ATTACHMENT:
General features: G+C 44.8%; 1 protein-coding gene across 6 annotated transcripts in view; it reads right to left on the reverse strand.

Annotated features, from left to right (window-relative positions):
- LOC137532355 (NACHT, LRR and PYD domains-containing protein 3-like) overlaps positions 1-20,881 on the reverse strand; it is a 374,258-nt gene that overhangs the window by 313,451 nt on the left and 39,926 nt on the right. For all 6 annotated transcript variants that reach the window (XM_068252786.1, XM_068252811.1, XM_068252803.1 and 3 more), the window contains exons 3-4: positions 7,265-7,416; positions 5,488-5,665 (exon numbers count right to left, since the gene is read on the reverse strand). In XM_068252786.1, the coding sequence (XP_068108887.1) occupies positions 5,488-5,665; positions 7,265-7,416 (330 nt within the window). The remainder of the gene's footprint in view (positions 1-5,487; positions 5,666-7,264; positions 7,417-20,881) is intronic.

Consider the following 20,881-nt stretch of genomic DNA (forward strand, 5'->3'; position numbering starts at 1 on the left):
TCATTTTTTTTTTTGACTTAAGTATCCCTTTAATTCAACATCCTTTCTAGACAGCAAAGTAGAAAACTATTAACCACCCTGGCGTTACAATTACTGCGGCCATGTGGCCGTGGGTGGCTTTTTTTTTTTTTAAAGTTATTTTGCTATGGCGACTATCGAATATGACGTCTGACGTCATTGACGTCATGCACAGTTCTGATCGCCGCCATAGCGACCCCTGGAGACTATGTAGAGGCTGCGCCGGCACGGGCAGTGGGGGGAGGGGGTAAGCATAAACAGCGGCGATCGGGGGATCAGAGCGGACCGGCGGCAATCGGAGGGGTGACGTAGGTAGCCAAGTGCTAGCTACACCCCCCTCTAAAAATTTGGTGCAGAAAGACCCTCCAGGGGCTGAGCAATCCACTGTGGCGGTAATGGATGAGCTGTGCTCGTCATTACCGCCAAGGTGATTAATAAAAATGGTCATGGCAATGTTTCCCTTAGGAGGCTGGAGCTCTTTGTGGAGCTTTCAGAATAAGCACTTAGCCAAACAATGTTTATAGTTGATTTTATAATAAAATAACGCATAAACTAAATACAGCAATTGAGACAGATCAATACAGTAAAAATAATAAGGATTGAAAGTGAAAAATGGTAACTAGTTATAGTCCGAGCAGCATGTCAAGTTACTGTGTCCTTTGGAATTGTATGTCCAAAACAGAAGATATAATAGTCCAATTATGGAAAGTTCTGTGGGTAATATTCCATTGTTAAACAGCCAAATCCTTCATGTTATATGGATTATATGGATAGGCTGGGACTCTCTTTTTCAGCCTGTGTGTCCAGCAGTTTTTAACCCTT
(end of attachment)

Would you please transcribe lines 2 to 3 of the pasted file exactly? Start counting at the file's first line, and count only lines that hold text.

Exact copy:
Annotated features, from left to right (window-relative positions):
- LOC137532355 (NACHT, LRR and PYD domains-containing protein 3-like) overlaps positions 1-20,881 on the reverse strand; it is a 374,258-nt gene that overhangs the window by 313,451 nt on the left and 39,926 nt on the right. For all 6 annotated transcript variants that reach the window (XM_068252786.1, XM_068252811.1, XM_068252803.1 and 3 more), the window contains exons 3-4: positions 7,265-7,416; positions 5,488-5,665 (exon numbers count right to left, since the gene is read on the reverse strand). In XM_068252786.1, the coding sequence (XP_068108887.1) occupies positions 5,488-5,665; positions 7,265-7,416 (330 nt within the window). The remainder of the gene's footprint in view (positions 1-5,487; positions 5,666-7,264; positions 7,417-20,881) is intronic.